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Just like first game, Devils drop Ducks 3-0

5/30/2003

EAST RUTHERFORD, N.J. (AP) -- Martin Brodeur isn't getting jiggy with anything. He says he's not motivated by his Stanley Cup finals
duel with Jean-Sebastien Giguere, but two straight shutouts say he is.

Patrik Elias and Scott Gomez scored second-period goals set up
by the seldom-used Oleg Tverdovsky and the New Jersey Devils seized
a 2-0 finals lead, riding another shutout by Brodeur to a 3-0
victory over the Anaheim Mighty Ducks on Thursday night.

Brodeur tied Dominik Hasek's 2002 record of six shutouts in a
playoff year with his second in a row and, just as in a 3-0 victory
in Game 1, was barely challenged. The Ducks had only 16 shots for a
second straight game, just two in the Devils' decisive second
period.

Brodeur is the first goalie to start the finals with consecutive
shutouts since Toronto's Frank McCool had three straight against
Detroit in 1945.

"What's important is we're winning,'' Brodeur said. "You've
got to be excited about starting the series like this.''

Especially considering Giguere -- also known as "Jiggy'' -- was
the hot goalie going into the finals and was seen as the Conn
Smythe Trophy favorite. Apparently, Brodeur took that as a personal
challenge.

"You want to be the best out there,'' Brodeur said.
"Jean-Sebastien really proved that he belonged here and he's
playing so far really well. We're getting really good goals on him.
But definitely it's really an incentive to beat the best goalie
that's playing right now.''

Brodeur is the first goalie with consecutive shutouts in the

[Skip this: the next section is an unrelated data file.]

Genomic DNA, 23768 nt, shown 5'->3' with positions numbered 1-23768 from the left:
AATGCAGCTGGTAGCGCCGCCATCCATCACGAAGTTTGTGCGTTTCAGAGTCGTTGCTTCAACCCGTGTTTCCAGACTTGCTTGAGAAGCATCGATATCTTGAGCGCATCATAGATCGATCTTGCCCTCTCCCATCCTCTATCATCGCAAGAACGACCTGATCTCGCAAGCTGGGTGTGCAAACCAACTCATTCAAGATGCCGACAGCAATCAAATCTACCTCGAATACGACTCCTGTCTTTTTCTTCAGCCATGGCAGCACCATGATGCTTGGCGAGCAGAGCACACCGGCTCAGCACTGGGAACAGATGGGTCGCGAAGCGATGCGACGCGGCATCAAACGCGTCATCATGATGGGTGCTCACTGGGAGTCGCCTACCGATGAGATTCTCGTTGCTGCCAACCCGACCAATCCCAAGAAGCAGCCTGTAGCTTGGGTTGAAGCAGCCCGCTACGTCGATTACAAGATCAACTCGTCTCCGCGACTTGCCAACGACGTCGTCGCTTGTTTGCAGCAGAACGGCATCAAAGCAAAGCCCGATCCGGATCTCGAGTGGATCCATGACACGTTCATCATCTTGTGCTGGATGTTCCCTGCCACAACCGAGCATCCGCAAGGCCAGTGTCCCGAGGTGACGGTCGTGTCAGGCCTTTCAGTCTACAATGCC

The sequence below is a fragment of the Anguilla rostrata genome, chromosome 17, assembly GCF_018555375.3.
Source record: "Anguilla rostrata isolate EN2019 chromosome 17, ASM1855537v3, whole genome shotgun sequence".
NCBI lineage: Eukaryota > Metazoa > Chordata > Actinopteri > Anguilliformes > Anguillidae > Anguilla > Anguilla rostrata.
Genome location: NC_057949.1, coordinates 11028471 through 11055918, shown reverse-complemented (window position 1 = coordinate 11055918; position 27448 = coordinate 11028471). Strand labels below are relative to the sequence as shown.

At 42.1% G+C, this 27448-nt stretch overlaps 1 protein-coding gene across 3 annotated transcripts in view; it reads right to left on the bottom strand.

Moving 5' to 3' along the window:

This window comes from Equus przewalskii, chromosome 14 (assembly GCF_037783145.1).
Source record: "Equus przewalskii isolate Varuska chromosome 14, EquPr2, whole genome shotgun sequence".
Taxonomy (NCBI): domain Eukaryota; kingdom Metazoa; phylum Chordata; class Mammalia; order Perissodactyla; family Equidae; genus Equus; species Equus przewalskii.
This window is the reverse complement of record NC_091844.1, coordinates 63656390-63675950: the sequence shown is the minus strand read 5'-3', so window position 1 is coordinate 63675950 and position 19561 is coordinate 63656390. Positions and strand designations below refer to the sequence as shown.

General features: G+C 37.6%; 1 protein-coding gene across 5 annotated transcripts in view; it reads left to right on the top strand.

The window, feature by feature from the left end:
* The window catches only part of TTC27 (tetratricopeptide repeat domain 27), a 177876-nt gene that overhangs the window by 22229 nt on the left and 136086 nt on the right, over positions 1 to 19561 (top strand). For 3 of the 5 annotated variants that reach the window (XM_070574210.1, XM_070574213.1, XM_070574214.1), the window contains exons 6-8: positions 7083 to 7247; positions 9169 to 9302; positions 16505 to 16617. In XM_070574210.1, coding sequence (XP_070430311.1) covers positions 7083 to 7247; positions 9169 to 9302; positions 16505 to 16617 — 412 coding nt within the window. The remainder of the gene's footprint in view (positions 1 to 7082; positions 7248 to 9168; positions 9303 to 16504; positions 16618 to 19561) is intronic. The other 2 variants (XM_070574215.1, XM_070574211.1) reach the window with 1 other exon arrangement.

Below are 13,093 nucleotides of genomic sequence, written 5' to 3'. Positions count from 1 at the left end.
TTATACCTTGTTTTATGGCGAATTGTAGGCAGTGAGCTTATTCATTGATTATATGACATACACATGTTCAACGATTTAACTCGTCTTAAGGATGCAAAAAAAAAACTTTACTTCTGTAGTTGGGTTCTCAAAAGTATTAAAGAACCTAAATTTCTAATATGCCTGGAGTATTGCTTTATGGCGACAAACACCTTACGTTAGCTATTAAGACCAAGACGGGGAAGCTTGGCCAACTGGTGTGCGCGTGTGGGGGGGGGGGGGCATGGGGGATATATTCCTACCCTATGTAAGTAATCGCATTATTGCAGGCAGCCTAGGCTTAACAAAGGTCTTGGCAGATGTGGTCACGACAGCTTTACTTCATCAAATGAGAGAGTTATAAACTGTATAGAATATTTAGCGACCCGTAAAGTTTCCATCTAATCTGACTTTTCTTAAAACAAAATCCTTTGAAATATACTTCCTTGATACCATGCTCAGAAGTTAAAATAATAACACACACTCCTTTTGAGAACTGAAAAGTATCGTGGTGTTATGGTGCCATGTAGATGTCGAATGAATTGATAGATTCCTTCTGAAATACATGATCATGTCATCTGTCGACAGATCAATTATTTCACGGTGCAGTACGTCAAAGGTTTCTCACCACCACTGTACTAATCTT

finals, regardless of game number, since Detroit's Terry Sawchuk in
Games 3 and 4 of a four-game sweep of Montreal in 1952.

Remarkably, the offensive key to the Devils' victory, just as in
Game 1, were players obtained from Anaheim in a trade for Petr
Sykora last summer. Jeff Friesen had two goals in Game 1 and
another in Game 2, and Tverdovsky's playmaking dramatically turned
Game 2 in a seven-minute span.

"I think any time you go from one team to another, you want to
prove to them ... you want to play your best hockey against them,''
defenseman Scott Stevens said. "Jeff is showing that right now and
so is Oleg.''

The Devils, suffocating the Ducks with a trapping defense that
gives up shots as grudgingly as some teams give up goals, go to
Anaheim for Game 3 on Saturday with a lead that has almost
guaranteed the Cup in the past. New Jersey is going for its third
Cup since 1995.

Of the 28 teams to sweep Games 1 and 2 at home in the finals,
only one -- the Chicago Blackhawks, against Montreal in 1971 -- has
not won hockey's biggest prize.

"It's definitely easier to go all the way to California (with a
two-game lead),'' Brodeur said. "I think we discouraged them a lot
by playing solid defense.''

Anaheim's problem right now isn't just winning, but scoring. The
Ducks knocked off the rust that was evident following a 10-day
layoff before Game 1 and were visibly faster and more physical in
Game 2. The trouble was, that didn't translate into good scoring chances.

"We're not playing with the same passion and will as we did in
the first three rounds,'' Ducks defenseman Keith Carney said.

Again, the Ducks' biggest threats -- Paul Kariya, Sykora, Adam
Oates -- were practically invisible. Kariya had no shots and has